It has a slew of health benefits, many of which are shared by other kinds of green tea. For instance, like Hojicha, it can work to balance your blood sugar as well as curb your craving for junk food, making it a particularly good tea option for people with diabetes.
Like Gyokuro, it can help with your oral health with its antibacterial polyphenols, which kill microbes that cause cavities and bad breath.
And, like other green tea varieties, Genmaicha contains theanine and gamma-aminobutyric acid (GABA), both of which help with relaxation and concentration.
Genmaicha has about 6.5 to 12 mg per cup. Comparatively, regular green tea can have from 12 to 75 mg per cup, depending on the brew time. That’s why experts figure it’s fine to consume up to seven or eight cups of Genmaicha daily.
Coffee has about 80 mg of caffeine per cup, definitely more than Genmaicha’s meager 6.5 to 12 mg per cup.
Since Genmaicha has low caffeine levels and a lot of gamma-aminobutyric acid (GABA), the primary inhibitory brain neurotransmitter that reduces stress and enhances sleep, it is a very good drink for helping you sleep.
Genmaicha is considered a healthy drink since it contains green tea, to which many of its potential health benefits are attributed. It's important to note, however, that the different kinds of green tea have varying impacts on health. For instance, while Sencha is known to lower the risk of developing biliary tract cancer, Bancha is not associated with this benefit.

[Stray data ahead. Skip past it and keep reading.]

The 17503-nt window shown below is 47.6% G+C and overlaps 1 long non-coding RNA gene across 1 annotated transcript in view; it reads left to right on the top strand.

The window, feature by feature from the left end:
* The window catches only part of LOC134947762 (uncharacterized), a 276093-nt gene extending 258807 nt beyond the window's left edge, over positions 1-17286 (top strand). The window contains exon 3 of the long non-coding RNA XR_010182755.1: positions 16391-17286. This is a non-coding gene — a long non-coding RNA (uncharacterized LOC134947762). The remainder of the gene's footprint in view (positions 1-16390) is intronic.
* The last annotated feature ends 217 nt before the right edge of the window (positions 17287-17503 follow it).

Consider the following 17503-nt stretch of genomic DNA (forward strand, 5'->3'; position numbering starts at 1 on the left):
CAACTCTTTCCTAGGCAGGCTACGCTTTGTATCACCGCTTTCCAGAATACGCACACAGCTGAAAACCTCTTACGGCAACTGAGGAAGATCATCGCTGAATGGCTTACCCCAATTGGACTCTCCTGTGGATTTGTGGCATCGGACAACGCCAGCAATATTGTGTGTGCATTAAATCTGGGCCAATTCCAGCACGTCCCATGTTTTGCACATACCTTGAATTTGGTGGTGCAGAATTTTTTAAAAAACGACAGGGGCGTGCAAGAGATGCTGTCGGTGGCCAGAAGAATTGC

Also, the catechin content of the tea leaves depends on their age. The younger they are, the higher their content of antioxidant and anti-inflammatory compounds. This essentially means that Genmaicha’s potential health benefits would largely depend on the kind of green tea used in the mix.
In addition, since Genmaicha has fewer leaves, the intensity of the benefits is lower, but it also means that it has less caffeine, which is a distinct advantage for those seeking to avoid it.
Genmaicha contains epigallocatechin gallate (EGCG), which, among many great benefits, also boosts the body’s catecholamine function. This helps burn fat quickly and suppress appetite. It can therefore be concluded that, accompanied by a proper diet, drinking Genmaicha can help you achieve the desired results of your weight loss journey.
Because both green tea and rice have diuretic properties, Genmaicha itself is a robust diuretic, helping relieve your body of bloating and allowing you to avoid water retention. It also helps reduce gut inflammation associated with irritable bowel disease.